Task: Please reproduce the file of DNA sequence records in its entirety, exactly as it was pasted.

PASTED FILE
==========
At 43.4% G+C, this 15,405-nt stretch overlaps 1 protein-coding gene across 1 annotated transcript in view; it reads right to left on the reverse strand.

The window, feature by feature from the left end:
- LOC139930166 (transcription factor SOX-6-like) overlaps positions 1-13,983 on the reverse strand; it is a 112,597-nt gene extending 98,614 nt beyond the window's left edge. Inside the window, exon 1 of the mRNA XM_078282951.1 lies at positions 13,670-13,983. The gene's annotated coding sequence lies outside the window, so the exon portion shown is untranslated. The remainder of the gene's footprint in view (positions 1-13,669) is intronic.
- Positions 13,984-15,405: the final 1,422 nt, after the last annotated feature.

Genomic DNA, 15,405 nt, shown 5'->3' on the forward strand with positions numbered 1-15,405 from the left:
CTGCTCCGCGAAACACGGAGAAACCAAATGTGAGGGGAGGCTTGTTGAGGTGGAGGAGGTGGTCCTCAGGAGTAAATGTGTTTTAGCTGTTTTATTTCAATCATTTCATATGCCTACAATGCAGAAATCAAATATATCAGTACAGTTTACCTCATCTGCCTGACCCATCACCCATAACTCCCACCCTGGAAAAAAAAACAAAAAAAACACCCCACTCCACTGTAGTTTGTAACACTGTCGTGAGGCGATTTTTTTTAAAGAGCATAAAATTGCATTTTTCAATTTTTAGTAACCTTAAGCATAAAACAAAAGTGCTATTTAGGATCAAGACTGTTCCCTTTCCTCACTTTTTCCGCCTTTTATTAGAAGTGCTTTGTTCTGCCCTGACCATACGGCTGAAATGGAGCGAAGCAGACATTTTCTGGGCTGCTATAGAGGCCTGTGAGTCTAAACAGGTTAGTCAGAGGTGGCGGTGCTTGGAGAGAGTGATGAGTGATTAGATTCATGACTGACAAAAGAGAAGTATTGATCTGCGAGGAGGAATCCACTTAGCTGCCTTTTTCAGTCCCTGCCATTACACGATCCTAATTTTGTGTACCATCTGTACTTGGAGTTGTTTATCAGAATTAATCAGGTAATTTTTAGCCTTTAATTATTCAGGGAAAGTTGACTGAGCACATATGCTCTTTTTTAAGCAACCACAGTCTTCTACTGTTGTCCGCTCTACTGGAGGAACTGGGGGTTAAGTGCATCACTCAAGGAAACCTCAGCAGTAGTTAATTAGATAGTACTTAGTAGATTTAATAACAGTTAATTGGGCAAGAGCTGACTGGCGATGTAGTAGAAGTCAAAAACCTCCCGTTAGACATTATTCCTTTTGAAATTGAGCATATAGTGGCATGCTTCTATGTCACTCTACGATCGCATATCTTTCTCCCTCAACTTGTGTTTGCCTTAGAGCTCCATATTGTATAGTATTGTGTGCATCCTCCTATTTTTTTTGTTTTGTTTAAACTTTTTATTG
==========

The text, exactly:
At 43.4% G+C, this 15,405-nt stretch overlaps 1 protein-coding gene across 1 annotated transcript in view; it reads right to left on the reverse strand.

The window, feature by feature from the left end:
- LOC139930166 (transcription factor SOX-6-like) overlaps positions 1-13,983 on the reverse strand; it is a 112,597-nt gene extending 98,614 nt beyond the window's left edge. Inside the window, exon 1 of the mRNA XM_078282951.1 lies at positions 13,670-13,983. The gene's annotated coding sequence lies outside the window, so the exon portion shown is untranslated. The remainder of the gene's footprint in view (positions 1-13,669) is intronic.
- Positions 13,984-15,405: the final 1,422 nt, after the last annotated feature.

Genomic DNA, 15,405 nt, shown 5'->3' on the forward strand with positions numbered 1-15,405 from the left:
CTGCTCCGCGAAACACGGAGAAACCAAATGTGAGGGGAGGCTTGTTGAGGTGGAGGAGGTGGTCCTCAGGAGTAAATGTGTTTTAGCTGTTTTATTTCAATCATTTCATATGCCTACAATGCAGAAATCAAATATATCAGTACAGTTTACCTCATCTGCCTGACCCATCACCCATAACTCCCACCCTGGAAAAAAAAACAAAAAAAACACCCCACTCCACTGTAGTTTGTAACACTGTCGTGAGGCGATTTTTTTTAAAGAGCATAAAATTGCATTTTTCAATTTTTAGTAACCTTAAGCATAAAACAAAAGTGCTATTTAGGATCAAGACTGTTCCCTTTCCTCACTTTTTCCGCCTTTTATTAGAAGTGCTTTGTTCTGCCCTGACCATACGGCTGAAATGGAGCGAAGCAGACATTTTCTGGGCTGCTATAGAGGCCTGTGAGTCTAAACAGGTTAGTCAGAGGTGGCGGTGCTTGGAGAGAGTGATGAGTGATTAGATTCATGACTGACAAAAGAGAAGTATTGATCTGCGAGGAGGAATCCACTTAGCTGCCTTTTTCAGTCCCTGCCATTACACGATCCTAATTTTGTGTACCATCTGTACTTGGAGTTGTTTATCAGAATTAATCAGGTAATTTTTAGCCTTTAATTATTCAGGGAAAGTTGACTGAGCACATATGCTCTTTTTTAAGCAACCACAGTCTTCTACTGTTGTCCGCTCTACTGGAGGAACTGGGGGTTAAGTGCATCACTCAAGGAAACCTCAGCAGTAGTTAATTAGATAGTACTTAGTAGATTTAATAACAGTTAATTGGGCAAGAGCTGACTGGCGATGTAGTAGAAGTCAAAAACCTCCCGTTAGACATTATTCCTTTTGAAATTGAGCATATAGTGGCATGCTTCTATGTCACTCTACGATCGCATATCTTTCTCCCTCAACTTGTGTTTGCCTTAGAGCTCCATATTGTATAGTATTGTGTGCATCCTCCTATTTTTTTTGTTTTGTTTAAACTTTTTATTG